The residential market looks set to maintain a sustainable growth pace this year, as developers push the pedal on new projects, while price increases are expected to remain in the one-digit range.
Getting on the property ladder is easier today than it has been in years, real estate consultants and developers suggest. It currently takes a would-be homeowner 114 average monthly salaries, or less than nine and a half years, to buy a new apartment of about 50 sqm in Bucharest, according to Coldwell Banker’s affordability index. This is lower than the 119 salaries required last year and considerably below the 395 average salaries or over 32 years needed to buy the same property in 2008, the year when the local residential market peaked. “This is the best level in the history of the modern Romanian residential market,” Gabriel Voicu, head of the new homes division at Coldwell Banker Romania, tells BR.
All this indicates that after several years of constant, and some also contend sustainable growth, the market will remain on this positive trend in 2017 as well. There are several arguments in favor of this, market representatives say.
The first is the fact that incomes have been going up over recent years, especially in Bucharest. “There is real demand in the market because we can see an increasingly active middle class taking shape. In Bucharest there is constant growth in the number of highly trained employees,” Silviu Grigorescu, general director of Hanner Romania, tells BR. This includes people working for various outsourcing companies and also IT specialists whose average salary exceeds EUR 1,200 per month and whose number went up by 20 percent in 2016 alone, he adds. The developer says that more than a third of those who have moved into The Park Apartments, the project it has developed in Bucharest, work in the IT industry.
Additional good news comes from the fact that banks are adopting a more and more relaxed mortgage lending policy, as well as the continuation of the government-guaranteed mortgage lending program Prima Casa for the next five years, Bartosz Puzdrowski, CEO of Impact Developer & Contractor, tells BR. This provides some much needed stability for both buyers and developers, he adds.
Trading up, where an owner sells one property to buy a better located and/or larger one, thus ensuring cash liquidity in the market, is another growth factor, adds Voicu. “I think there is a market shaping up of former Prima Casa buyers who now want to trade up. They are young people who bought an apartment five to eight years ago and who have in the meantime evolved professionally, or their families have grown,” notes Grigorescu.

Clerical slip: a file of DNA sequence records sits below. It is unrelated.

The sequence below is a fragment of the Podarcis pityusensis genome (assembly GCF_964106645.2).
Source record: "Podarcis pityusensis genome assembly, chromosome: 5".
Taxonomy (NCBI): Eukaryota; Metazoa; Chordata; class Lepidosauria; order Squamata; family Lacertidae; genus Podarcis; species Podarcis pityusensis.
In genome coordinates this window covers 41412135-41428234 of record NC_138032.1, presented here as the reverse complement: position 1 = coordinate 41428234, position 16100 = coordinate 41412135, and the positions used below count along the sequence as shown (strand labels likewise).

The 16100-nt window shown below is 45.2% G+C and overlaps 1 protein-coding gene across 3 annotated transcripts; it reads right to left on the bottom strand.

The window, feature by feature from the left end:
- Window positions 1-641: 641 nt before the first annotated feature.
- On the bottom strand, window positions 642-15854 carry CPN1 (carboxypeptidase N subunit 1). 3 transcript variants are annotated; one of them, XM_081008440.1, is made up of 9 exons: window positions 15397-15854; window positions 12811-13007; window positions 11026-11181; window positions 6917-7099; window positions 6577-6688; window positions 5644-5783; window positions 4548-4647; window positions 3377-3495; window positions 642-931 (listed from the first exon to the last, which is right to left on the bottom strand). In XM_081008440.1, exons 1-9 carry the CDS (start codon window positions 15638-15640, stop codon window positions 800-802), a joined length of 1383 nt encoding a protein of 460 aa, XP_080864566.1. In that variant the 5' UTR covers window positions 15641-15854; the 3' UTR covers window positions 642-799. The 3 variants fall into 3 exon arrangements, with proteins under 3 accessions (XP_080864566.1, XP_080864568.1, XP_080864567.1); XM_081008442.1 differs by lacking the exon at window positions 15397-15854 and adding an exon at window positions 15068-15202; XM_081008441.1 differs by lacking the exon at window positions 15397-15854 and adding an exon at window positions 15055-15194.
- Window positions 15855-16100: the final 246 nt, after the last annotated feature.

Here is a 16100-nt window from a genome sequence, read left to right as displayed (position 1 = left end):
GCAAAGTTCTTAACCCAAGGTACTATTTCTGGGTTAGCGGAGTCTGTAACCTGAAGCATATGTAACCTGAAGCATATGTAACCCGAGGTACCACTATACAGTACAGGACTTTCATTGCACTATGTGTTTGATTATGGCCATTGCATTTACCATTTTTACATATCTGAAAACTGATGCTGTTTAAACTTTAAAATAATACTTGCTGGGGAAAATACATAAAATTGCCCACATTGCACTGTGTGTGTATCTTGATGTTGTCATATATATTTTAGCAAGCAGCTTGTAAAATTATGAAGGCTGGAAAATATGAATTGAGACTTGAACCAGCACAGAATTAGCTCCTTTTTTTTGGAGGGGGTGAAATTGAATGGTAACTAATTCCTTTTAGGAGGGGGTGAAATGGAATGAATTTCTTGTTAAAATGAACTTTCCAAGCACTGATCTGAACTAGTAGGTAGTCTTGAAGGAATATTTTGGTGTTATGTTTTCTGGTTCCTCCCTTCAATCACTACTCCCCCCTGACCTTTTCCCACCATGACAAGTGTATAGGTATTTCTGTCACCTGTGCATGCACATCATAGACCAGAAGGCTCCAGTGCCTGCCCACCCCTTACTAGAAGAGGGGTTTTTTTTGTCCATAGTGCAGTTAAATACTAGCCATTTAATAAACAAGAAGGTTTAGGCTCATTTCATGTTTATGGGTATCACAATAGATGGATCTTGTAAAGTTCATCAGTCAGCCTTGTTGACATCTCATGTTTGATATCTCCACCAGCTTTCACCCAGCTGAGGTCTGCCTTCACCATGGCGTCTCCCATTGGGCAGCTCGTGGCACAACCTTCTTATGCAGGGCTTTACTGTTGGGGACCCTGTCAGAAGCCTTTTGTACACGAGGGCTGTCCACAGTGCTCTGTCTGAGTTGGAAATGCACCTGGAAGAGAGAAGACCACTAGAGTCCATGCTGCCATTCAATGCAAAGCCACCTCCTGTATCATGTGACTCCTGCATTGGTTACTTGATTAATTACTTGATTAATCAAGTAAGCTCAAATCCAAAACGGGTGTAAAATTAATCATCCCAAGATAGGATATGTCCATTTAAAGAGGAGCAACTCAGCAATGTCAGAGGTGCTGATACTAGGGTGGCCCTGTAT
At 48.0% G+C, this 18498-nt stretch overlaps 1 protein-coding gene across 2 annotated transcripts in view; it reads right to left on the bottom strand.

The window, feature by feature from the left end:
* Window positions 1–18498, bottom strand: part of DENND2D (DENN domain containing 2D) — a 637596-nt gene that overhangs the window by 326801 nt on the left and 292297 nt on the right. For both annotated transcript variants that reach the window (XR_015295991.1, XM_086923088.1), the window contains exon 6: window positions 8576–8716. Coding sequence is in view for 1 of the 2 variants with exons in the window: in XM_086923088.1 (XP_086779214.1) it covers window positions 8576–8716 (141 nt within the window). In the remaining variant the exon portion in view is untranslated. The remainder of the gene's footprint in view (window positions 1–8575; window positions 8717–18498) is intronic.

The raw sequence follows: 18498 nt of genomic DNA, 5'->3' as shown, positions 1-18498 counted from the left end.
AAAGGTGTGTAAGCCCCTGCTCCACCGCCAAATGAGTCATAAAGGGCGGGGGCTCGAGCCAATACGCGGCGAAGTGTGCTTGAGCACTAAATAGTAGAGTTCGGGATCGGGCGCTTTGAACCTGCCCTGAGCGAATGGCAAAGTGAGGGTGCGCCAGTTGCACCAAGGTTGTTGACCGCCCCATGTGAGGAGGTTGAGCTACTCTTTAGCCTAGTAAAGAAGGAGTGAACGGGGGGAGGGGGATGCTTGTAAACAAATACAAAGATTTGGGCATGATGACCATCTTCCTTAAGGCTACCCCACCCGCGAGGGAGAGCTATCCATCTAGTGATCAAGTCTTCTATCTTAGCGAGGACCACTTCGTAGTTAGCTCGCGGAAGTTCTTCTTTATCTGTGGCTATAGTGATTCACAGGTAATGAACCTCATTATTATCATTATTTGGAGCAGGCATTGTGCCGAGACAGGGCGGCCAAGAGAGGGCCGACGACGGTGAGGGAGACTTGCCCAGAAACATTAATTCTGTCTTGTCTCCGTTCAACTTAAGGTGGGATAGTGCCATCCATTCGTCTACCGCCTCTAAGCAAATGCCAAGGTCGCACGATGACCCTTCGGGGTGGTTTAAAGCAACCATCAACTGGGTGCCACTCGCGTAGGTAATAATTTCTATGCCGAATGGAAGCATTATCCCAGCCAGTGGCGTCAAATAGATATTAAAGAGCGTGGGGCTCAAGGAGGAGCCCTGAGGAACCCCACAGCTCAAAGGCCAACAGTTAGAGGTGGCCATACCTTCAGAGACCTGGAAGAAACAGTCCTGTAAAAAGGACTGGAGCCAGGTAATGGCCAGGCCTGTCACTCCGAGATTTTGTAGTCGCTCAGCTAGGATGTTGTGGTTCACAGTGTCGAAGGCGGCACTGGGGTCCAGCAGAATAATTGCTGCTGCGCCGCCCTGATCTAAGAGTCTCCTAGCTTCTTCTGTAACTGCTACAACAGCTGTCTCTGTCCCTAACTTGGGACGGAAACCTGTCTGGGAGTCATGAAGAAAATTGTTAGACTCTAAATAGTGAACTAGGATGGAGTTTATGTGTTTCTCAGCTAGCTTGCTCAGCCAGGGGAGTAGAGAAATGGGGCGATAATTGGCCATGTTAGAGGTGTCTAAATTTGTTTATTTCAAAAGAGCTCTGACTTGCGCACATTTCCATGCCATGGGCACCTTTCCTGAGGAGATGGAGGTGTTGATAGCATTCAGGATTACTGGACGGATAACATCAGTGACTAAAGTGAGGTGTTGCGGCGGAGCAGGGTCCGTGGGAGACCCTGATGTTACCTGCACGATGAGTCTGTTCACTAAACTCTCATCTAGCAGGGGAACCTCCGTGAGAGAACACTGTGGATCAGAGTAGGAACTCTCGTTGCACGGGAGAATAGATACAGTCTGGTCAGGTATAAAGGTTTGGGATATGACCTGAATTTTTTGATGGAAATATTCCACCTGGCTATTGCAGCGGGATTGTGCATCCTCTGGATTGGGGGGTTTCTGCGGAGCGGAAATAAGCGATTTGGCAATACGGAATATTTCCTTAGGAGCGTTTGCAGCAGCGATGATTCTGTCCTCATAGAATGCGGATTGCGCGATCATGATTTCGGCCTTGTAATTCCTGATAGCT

Given the need for new housing in Bucharest, growth should continue in the years to come, Cristian Mercioniu, GM of New Residence, tells BR. “There is a shortage of some 300,000 homes. Therefore, even if some 15,000 new units are to be delivered this year according to estimations, this is still not enough to cover the existing need, which leads us to anticipate constant growth for the market over the coming years,” he says.
Last and definitely not least is the fact that on the supply side developers themselves are pushing the pedal on new investments. The number of apartments to be delivered this year will hit the highest level since 2009, Ahmet Buyukhanli, CEO of Vision Land Development, the developer of the Cosmopolis residential project in Bucharest, tells BR. “The residential market in Bucharest will go up and this is something we can all see because of the high number of projects presently being developed,” he predicts.
According to a survey carried out by online real estate platform Imobiliare.ro, in Bucharest alone 76 more residential projects are being developed, in various stages, than six months ago. Outside the capital the outlook is equally positive with 25 more projects in Cluj-Napoca and 37 in Iasi to name just two regional cities. “In Bucharest we estimate that 350 projects in various stages are currently being developed, not counting those that have been fully sold. In Cluj-Napoca there are 110, the same number in Timisoara, and 120 in Iasi. These are projects with at least 30 housing units each, Adrian Erimescu, co-founder and CEO of Imobiliare.ro, tells BR. This reflects the overall higher interest coming from potential buyers. The online platform reported a 40 percent increase in searches during the first quarter compared to the same quarter a year ago, according to company data.